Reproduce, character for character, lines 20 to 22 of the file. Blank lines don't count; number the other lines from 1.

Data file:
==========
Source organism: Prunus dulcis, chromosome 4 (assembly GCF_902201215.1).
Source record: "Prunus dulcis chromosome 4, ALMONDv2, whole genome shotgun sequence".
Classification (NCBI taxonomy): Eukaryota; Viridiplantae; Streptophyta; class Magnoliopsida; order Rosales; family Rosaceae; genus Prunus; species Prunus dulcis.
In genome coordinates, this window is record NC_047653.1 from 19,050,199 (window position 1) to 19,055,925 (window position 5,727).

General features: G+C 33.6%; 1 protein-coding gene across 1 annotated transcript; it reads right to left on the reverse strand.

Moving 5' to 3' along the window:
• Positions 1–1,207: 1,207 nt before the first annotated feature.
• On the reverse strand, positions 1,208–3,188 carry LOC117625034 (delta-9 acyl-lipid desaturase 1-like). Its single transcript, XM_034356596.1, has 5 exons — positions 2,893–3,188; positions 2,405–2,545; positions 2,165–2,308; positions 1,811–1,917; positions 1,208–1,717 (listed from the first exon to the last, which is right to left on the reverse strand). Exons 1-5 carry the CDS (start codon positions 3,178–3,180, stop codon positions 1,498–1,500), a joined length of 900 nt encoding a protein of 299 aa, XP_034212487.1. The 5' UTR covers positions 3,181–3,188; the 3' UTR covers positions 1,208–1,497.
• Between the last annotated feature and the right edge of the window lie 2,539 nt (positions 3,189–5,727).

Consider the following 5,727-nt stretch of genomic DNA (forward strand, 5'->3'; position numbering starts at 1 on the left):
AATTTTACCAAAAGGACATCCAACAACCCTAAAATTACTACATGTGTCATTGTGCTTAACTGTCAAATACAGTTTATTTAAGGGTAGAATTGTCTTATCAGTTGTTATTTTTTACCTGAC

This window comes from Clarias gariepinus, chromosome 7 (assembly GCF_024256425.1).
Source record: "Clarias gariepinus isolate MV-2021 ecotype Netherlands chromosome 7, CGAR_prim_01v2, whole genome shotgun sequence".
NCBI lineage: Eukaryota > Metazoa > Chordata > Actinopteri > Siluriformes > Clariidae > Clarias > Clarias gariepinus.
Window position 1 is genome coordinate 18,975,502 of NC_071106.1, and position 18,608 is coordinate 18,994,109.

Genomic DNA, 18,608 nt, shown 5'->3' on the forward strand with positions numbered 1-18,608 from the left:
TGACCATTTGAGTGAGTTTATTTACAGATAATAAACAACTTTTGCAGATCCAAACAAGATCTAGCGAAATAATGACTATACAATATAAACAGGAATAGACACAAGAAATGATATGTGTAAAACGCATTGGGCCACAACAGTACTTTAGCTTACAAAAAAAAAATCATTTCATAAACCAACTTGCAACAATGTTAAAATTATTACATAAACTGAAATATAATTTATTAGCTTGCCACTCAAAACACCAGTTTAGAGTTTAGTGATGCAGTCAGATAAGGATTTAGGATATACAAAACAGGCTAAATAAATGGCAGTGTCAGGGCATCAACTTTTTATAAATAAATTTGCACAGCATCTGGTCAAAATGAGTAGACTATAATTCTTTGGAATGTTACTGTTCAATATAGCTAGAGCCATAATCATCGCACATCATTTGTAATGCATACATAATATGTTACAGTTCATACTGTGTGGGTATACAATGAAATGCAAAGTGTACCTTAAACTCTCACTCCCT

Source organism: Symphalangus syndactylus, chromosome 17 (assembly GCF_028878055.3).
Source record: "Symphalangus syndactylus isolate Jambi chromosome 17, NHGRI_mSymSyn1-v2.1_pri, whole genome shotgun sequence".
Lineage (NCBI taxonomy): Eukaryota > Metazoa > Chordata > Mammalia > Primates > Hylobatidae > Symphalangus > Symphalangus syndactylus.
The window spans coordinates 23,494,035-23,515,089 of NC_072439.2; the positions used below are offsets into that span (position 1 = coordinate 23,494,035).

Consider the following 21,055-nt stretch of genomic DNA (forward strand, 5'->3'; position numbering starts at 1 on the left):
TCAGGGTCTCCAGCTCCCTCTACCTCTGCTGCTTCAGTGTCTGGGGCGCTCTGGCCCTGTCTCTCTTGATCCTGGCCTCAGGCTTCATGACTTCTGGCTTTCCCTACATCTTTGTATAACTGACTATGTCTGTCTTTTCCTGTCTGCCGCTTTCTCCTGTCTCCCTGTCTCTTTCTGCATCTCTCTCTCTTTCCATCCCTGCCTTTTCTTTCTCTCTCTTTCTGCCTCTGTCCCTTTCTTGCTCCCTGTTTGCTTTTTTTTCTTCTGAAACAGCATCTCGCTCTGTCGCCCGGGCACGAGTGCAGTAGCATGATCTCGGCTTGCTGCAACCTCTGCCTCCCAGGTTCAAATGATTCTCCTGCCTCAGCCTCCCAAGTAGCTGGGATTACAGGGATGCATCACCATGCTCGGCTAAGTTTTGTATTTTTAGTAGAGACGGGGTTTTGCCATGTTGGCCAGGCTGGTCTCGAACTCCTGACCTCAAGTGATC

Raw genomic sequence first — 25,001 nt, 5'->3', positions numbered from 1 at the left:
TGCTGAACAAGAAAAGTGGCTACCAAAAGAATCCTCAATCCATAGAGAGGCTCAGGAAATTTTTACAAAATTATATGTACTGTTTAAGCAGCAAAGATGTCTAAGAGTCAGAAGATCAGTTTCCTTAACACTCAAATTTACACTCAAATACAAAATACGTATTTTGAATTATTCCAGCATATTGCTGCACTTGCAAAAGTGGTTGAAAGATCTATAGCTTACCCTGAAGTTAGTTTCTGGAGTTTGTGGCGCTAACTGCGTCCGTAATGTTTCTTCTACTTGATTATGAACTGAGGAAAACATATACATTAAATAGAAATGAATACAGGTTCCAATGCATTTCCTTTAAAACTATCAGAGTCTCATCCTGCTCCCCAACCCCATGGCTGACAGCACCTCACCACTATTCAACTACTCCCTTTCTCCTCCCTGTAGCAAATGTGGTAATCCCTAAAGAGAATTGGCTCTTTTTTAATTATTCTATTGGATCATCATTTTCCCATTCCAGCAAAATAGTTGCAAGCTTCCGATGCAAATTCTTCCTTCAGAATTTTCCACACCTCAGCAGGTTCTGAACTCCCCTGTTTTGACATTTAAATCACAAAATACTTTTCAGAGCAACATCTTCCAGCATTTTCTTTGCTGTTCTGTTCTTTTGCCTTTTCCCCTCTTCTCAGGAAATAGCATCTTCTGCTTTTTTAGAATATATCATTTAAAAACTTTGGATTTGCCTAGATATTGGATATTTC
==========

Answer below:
Lineage (NCBI taxonomy): Eukaryota > Metazoa > Chordata > Mammalia > Primates > Hylobatidae > Symphalangus > Symphalangus syndactylus.
The window spans coordinates 23,494,035-23,515,089 of NC_072439.2; the positions used below are offsets into that span (position 1 = coordinate 23,494,035).

Consider the following 21,055-nt stretch of genomic DNA (forward strand, 5'->3'; position numbering starts at 1 on the left):